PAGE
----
Environment & Science

Drought speeds decline of beloved California Joshua trees

Scientists predict that Joshua trees will lose 90 percent of their current range in Joshua Tree National Park by the end of the century if the warmer, drier conditions continue.
Scientists predict that Joshua trees will lose 90 percent of their current range in Joshua Tree National Park by the end of the century if the warmer, drier conditions continue.
David McNew/Getty Images

In the California desert, Joshua tree seedlings are shriveling up and dying before they get the chance to put down strong roots.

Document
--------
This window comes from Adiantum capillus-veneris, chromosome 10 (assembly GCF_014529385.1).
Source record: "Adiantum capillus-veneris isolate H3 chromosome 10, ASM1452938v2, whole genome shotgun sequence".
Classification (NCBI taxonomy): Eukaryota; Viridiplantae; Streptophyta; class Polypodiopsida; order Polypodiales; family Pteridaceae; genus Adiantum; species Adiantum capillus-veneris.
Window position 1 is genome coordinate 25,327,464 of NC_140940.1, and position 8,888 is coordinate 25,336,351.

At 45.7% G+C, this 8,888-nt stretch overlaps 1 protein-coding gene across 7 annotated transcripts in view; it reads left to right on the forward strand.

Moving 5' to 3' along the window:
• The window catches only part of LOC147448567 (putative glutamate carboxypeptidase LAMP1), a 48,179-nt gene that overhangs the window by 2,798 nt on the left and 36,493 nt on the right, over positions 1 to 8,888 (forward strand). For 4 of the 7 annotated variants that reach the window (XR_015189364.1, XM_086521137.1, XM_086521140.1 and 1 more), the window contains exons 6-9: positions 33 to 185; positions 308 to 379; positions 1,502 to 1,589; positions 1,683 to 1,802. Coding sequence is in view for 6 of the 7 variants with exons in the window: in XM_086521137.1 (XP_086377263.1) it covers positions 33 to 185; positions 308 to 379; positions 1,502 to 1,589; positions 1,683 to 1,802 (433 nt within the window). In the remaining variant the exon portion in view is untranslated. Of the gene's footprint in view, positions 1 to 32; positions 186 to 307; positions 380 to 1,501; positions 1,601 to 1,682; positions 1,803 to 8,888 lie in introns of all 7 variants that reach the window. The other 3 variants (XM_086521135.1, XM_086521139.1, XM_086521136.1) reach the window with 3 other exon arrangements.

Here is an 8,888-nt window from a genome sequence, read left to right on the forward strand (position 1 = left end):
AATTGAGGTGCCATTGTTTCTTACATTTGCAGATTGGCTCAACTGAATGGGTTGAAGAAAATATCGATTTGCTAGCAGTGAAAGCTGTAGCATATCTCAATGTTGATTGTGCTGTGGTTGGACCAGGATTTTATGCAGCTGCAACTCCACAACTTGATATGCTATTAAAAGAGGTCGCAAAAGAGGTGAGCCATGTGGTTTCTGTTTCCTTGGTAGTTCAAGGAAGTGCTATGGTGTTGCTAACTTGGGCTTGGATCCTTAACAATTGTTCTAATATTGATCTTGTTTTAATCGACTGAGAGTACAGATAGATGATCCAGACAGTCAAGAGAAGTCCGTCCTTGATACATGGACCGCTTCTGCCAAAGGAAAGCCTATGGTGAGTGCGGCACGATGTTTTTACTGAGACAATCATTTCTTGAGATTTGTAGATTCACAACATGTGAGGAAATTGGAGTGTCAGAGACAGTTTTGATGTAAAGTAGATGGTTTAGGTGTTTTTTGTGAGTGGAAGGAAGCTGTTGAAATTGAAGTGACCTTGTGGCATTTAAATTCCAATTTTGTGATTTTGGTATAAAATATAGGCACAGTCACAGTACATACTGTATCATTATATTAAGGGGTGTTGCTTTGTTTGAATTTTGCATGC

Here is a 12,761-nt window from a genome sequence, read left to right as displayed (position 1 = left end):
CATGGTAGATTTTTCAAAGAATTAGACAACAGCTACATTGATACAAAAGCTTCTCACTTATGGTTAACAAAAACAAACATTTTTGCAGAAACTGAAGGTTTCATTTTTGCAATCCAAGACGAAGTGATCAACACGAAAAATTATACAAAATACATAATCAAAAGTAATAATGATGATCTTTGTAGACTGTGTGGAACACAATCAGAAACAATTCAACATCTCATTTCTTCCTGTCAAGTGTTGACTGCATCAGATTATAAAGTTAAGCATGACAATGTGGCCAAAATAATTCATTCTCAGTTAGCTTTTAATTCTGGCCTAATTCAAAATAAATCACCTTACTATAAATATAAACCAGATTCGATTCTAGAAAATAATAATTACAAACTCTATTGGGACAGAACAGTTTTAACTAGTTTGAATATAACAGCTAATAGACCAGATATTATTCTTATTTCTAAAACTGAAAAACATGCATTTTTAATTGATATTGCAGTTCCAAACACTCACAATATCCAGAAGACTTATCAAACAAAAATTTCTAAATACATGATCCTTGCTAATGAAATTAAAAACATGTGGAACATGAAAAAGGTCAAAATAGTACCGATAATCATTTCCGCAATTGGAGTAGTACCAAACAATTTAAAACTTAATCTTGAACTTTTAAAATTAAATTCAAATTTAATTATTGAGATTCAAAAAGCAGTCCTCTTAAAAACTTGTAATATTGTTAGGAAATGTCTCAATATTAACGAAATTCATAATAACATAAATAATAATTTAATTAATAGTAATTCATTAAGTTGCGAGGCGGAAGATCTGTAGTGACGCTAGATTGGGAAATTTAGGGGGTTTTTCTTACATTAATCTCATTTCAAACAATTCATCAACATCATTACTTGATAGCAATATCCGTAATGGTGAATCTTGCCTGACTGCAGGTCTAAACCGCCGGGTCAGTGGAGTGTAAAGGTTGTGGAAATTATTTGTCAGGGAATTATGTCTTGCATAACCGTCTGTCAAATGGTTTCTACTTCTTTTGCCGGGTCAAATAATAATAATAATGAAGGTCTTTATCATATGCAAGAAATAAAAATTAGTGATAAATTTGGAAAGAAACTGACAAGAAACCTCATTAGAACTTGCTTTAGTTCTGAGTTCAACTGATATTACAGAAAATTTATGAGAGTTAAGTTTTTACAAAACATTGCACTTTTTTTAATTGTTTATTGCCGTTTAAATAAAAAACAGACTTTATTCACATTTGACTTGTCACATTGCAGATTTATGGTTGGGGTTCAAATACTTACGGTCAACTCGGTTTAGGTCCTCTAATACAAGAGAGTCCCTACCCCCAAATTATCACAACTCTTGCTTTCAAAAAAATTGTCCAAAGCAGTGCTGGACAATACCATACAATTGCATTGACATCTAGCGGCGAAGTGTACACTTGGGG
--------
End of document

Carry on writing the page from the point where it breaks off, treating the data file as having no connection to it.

The Los Angeles Times reports that University of California, Riverside ecologist Cameron Barrows says the current drought has hastened the decline of the species.

Barrows says the hot, dry weather hurts the trees, but the bigger problem is what little rainfall there is evaporates faster.

Joshua Tree National Park has an average precipitation rate of about 4 inches per year, but so far this year only 1.71 inches of rain have fallen.

Scientists predict that the trees will lose 90 percent of their current range in the park by the end of the century if the warmer, drier conditions continue.